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Technical Paper

Lubrication of Ceramics in Ring/Cylinder Applications

In support of efforts to apply ceramics to advanced heat engines, a study was performed of the wear mechanisms of ceramics at the ring/cylinder interface. A laboratory apparatus was constructed to reproduce most of the conditions of an actual engine, but used easily prepared ring and cylinder specimens to facilitate their fabrication. Plasma-sprayed coatings of Cr2O3 and hypersonic flame-sprayed coatings of cobalt-bonded WC performed particularly well as ring coatings. Similar performance was obtained with these coatings operating against SiC, Si3N4, SiC whisker-reinforced Al2O3, and Cr2O3 coatings. The study demonstrated the critical need for lubrication and evaluated the performance of two available lubricants. SIGNIFICANT EFFICIENCY IMPROVEMENTS have been predicted resulting from the practical application of low-heat-rejection engines (1,2).
Technical Paper

Tribological Investigations for an Insulated Diesel Engine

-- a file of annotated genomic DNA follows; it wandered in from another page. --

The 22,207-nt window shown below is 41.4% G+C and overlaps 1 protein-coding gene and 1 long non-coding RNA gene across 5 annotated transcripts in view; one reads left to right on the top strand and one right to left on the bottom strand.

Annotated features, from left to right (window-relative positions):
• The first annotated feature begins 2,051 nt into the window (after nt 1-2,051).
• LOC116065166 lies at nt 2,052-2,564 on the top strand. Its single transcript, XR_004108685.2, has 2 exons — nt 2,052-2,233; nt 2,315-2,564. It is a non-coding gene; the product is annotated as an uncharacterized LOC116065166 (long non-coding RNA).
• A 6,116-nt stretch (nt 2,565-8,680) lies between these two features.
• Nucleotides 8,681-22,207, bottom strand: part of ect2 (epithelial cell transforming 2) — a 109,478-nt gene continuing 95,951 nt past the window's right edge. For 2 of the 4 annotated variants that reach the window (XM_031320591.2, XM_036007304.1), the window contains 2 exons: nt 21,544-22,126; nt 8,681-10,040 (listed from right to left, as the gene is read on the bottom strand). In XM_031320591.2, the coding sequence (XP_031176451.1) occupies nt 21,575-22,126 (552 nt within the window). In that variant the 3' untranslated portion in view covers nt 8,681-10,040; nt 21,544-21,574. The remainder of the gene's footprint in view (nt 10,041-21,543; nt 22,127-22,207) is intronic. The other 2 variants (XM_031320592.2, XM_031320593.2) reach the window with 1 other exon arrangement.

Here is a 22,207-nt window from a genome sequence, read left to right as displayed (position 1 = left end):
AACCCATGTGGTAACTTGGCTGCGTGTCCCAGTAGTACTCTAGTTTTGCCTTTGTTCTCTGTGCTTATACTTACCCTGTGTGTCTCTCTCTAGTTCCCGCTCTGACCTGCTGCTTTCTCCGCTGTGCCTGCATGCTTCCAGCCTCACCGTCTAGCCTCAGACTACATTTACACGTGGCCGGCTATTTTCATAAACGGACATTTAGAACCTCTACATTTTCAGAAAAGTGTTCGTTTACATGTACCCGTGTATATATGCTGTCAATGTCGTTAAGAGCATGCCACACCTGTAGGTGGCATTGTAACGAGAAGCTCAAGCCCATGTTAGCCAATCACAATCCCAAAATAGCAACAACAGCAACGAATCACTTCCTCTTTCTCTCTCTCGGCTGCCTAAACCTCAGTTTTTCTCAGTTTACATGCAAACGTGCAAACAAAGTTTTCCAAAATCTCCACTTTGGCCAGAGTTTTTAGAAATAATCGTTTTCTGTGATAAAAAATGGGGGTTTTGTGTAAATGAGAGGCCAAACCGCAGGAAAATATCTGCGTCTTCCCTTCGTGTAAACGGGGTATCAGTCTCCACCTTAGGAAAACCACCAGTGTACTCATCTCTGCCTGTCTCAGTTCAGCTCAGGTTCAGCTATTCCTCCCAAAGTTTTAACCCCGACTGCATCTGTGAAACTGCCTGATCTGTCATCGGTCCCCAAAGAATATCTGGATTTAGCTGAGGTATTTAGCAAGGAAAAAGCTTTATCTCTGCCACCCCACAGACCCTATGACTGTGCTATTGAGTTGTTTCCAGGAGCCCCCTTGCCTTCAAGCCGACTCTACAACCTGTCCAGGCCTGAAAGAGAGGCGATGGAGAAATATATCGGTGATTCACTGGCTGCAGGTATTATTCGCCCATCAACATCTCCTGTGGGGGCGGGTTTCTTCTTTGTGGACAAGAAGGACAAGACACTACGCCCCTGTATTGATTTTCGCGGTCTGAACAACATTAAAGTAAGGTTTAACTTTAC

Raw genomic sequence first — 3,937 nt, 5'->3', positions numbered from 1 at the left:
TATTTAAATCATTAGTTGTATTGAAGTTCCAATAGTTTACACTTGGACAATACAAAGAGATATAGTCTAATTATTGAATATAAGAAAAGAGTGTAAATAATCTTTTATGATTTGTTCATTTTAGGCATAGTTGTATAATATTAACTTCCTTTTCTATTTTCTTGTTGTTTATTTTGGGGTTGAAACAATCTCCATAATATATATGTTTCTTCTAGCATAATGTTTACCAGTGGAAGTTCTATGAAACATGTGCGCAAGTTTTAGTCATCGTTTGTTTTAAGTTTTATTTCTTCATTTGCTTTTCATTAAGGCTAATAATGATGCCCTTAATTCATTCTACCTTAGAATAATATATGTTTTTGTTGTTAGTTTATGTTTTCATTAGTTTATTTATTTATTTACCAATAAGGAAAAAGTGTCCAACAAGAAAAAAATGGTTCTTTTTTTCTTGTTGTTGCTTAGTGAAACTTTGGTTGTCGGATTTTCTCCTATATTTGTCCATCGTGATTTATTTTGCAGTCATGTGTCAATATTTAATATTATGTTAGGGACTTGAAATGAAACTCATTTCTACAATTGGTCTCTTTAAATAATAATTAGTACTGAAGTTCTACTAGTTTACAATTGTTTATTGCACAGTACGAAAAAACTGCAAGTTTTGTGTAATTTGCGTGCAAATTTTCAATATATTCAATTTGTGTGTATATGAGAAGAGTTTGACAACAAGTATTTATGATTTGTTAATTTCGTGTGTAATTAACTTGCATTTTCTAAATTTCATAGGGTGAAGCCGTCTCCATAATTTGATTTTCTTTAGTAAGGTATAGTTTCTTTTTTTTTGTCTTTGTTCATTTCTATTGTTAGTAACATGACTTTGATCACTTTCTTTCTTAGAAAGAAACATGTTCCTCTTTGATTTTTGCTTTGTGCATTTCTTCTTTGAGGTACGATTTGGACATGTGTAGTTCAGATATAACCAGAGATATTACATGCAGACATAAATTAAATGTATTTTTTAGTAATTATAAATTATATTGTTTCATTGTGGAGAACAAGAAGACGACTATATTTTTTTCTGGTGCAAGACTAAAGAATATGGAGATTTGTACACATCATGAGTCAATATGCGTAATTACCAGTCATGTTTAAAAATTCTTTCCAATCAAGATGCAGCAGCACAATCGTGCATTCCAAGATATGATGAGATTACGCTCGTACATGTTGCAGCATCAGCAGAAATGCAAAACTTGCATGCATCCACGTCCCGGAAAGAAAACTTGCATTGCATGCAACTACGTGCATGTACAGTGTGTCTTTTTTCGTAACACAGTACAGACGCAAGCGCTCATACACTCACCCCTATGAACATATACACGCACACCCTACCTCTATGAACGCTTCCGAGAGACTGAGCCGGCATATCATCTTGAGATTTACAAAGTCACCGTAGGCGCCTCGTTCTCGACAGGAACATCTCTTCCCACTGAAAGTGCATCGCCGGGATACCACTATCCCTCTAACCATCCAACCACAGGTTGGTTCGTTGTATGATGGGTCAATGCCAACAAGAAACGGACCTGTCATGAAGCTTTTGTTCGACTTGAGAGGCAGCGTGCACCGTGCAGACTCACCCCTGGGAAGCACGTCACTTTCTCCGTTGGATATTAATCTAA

A Minimum Cooled Engine (MCE) has been successfully run for 250 hours at rated condition of 298 kW and 1900 rpm. This engine was all metallic without any coolant in the block and lower part of the heads. Ring/liner/lubricant system and thermal loading on the liner at top ring reversal (TRR) as well as on the piston are presented and discussed. Ring/liner wear is given as well as oil consumption and blow-by data during the endurance run. Another engine build with a different top ring coating and several lubricants suggested that a 1500 hours endurance run of MCE is achievable. Rig test data for screening ring materials and synthetic lubricants necessary for a successful operation of a so-called Adiabatic Engine with the ring/ceramic liner (SiN) interface temperature up to 650°C are presented and discussed.